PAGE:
3 ½ (out of 4)
How is Cruise still grasping at blockbuster greatness 22 years after he began producing his own movies? How much of his determination to deliver authentic spectacle is driven by the eagerness to give an audience a rush and how much is dictated by his ego needing a good scratch?
Regardless of any explanation, I defy you to point out a major movie star more willing to lay his body on the line for your moviegoing satisfaction. The Mission: Impossible series has legitimized itself many times over as the action spy brand of the current decade, especially after Brad Bird scraped the genre's highest highs in 2011 with Ghost Protocol. 2015's Rogue Nation proved an admirable follow-up and director Christopher McQuarrie, the first filmmaker to return as commander of another Mission, amplifies all of his respectable accomplishments in that fifth film.
The first act of Fallout is literally everything you could want from Cruise, action movies and mainstream entertainment. First, the opening sting is a helluva twist, deliberately teasing the darkest film yet before neatly pulling the rug out as if to say, "Had ya fooled, didn't we? You know we got your summer escapism covered." The stunt work in the halo jump is gripping. The following segment outdoes Bourne at hand-to-hand combat with a series-best fight sequence just before officially outclassing Bond in an atmospheric speakeasy set-piece featuring Vanessa Kirby as the White Widow, the lovely offspring of arms dealer Max from the original 1996 film.
The second act is all plot, chases and twists. There may be one gotcha moment too many but the tension in the extensive midsection becomes delectably palpable at multiple moments, oddly earned by the tasteful use of dream sequences. And while Mission: Impossible flicks usually peter out by act three, the helicopter-based climax condenses the usual convoluted plot down to a basic ticking clock scenario, coalescing in the most impressive finale the franchise has known. In terms of pure action pageantry, Fallout is copiously stuffed with brand-defining highlight moments. Even though it's the truest sequel to date, this movie could easily be enjoyed without any previous M:I knowledge despite bearing connections to each of its five predecessors in story and homage.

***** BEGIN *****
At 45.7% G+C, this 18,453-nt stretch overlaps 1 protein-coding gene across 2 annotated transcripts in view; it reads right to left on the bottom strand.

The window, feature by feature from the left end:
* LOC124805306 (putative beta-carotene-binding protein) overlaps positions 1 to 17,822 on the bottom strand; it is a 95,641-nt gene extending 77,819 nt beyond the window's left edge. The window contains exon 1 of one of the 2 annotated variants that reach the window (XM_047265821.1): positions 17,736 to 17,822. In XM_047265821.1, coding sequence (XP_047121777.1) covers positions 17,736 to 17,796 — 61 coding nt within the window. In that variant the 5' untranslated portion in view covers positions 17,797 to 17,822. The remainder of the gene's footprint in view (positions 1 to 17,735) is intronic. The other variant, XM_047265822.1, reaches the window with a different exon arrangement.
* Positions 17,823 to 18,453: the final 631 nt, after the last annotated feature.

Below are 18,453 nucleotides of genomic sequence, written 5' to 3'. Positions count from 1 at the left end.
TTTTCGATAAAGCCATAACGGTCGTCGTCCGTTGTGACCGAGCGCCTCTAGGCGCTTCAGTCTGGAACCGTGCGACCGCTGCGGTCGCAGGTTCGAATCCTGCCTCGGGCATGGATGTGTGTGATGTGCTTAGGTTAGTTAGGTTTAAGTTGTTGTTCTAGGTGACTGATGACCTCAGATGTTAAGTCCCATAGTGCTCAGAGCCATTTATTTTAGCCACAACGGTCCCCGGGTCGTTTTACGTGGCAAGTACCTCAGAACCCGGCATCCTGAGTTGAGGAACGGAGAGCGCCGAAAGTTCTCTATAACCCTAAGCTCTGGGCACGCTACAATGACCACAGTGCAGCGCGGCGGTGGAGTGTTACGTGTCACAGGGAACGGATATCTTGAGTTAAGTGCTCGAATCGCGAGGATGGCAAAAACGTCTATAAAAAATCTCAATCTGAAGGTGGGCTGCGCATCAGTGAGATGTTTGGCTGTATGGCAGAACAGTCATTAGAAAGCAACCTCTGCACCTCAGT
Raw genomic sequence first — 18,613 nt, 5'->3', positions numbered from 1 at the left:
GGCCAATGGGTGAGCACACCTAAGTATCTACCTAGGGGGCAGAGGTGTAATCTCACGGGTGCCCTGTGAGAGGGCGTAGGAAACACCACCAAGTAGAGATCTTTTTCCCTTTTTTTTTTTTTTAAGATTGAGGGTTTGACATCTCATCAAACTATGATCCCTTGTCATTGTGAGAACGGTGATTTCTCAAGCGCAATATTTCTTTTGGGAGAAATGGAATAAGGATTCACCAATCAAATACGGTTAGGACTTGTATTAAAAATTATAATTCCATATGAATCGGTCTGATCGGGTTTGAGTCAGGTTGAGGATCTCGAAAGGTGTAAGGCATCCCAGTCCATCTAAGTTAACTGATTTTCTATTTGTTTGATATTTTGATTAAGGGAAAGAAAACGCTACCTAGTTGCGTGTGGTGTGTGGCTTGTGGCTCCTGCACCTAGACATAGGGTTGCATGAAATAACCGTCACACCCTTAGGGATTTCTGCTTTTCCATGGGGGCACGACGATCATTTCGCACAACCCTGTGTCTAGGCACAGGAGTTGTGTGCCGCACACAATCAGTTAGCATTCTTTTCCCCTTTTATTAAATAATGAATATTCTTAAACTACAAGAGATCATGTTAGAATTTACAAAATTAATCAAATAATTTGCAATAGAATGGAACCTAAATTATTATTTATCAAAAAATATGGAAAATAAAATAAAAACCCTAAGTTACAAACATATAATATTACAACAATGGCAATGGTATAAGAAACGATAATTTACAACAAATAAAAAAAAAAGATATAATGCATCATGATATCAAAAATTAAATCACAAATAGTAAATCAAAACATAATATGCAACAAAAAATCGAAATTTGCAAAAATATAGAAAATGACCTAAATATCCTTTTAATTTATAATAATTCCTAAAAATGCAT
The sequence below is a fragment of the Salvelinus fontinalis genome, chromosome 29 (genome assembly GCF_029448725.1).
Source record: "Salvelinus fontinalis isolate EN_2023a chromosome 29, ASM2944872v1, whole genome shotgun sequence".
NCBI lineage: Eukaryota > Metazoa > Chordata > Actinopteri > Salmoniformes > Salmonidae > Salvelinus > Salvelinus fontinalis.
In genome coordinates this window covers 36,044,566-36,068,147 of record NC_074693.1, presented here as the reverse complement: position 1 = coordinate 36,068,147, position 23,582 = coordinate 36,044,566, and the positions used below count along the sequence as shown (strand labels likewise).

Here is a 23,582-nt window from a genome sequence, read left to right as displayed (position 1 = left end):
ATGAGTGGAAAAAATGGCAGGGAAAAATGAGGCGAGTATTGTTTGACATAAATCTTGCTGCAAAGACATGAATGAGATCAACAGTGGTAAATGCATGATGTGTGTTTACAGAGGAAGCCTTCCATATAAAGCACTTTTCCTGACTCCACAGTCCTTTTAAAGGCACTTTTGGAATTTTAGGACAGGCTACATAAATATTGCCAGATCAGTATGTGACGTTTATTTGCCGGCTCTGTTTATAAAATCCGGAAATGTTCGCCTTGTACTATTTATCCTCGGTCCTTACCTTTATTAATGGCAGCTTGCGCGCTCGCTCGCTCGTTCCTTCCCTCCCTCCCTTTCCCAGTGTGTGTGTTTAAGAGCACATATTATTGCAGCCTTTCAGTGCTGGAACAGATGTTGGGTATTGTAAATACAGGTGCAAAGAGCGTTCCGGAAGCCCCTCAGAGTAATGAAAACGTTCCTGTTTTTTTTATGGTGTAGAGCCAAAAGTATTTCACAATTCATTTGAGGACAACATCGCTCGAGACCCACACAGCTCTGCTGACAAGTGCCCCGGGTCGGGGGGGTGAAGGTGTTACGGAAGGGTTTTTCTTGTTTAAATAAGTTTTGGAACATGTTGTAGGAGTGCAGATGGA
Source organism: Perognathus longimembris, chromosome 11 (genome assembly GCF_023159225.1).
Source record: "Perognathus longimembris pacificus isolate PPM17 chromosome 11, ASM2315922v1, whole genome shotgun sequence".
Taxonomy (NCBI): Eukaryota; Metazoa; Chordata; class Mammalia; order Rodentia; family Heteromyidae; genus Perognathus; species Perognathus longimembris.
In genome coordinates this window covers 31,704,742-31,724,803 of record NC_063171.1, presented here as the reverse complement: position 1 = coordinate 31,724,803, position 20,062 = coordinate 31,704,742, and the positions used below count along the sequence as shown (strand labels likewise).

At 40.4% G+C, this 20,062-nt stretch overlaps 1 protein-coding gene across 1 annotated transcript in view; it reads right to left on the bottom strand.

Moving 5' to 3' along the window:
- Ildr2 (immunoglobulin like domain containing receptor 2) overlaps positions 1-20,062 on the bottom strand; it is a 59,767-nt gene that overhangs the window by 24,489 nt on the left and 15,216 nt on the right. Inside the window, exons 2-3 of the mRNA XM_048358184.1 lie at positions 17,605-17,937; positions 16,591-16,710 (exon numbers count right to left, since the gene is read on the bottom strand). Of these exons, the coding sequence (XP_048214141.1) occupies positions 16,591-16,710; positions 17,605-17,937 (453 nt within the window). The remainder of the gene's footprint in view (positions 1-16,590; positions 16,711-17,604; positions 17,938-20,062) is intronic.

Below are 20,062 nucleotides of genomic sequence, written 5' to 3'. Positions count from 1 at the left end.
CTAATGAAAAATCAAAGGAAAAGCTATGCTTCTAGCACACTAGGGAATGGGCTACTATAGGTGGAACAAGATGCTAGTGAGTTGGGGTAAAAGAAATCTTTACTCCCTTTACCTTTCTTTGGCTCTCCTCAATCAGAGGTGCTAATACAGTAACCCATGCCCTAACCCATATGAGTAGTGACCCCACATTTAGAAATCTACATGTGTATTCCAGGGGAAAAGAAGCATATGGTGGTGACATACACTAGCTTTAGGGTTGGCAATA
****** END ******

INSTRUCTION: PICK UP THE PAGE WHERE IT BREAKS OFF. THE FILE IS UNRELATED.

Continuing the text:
McQuarrie shakes things up as much as possible for those expecting the customary shift in auteurs – which has included Brian De Palma, John Woo and J. J. Abrams – while embellishing classic tropes of both the franchise and spy fare by pushing them to their extremes. Lorne Balfe, right hand man to Hans Zimmer, would make his mentor blush with his stormy, thunderous score and Rob Hardy's muted, supple cinematography is a sensible tonal deviation from Robert Elswit's clean precision. It's all a tireless effort to keep the series aging like the finest wine or like Cruise himself, who at 56 still sells Ethan Hunt's unequivocal gravity. McQuarrie implements serious stakes and an epic runtime and still is able to savor the fun, thrills and gadgetry Mission is known for.
Cruise might have two more movies in him if he's up to it but his supporting cast will likely never be stronger. Rebecca Ferguson, Alec Baldwin and Sean Harris all develop the parts they played so well in Rogue Nation while newbies Kirby, Henry Cavill and Angela Bassett keep things energized whenever present. The schtick of Simon Pegg and Ving Rhames is wearing thin – you don't need two computer guys – but the former's comic relief is always integral while the latter should have been permanently seated on the sidelines two installments ago.
As a fan of Cruise and the Mission: Impossible films in general, I could sing the praises of Fallout all day. Every one of these films is very stupid when you break them down by logic but that joyless exercise is left to sheltered YouTube snobs. These films (even II in its own parodic way) are lavishly, emphatically entertaining. Maybe it's just my male adolescence talking, but what summer crowds crave from this genre is practical exhibitionism through substantial, awe-inspiring action, all based in espionage, mystery and a relatively plausible reality. Fallout is that and the whole damn kitchen.
Such overwhelming grandiosity may leave you nostalgic for the noir-soaked prudence of the original film but Fallout at the very least rivals, if not surpasses, the best of this set-piece laden spy franchise.
To keep it brief...
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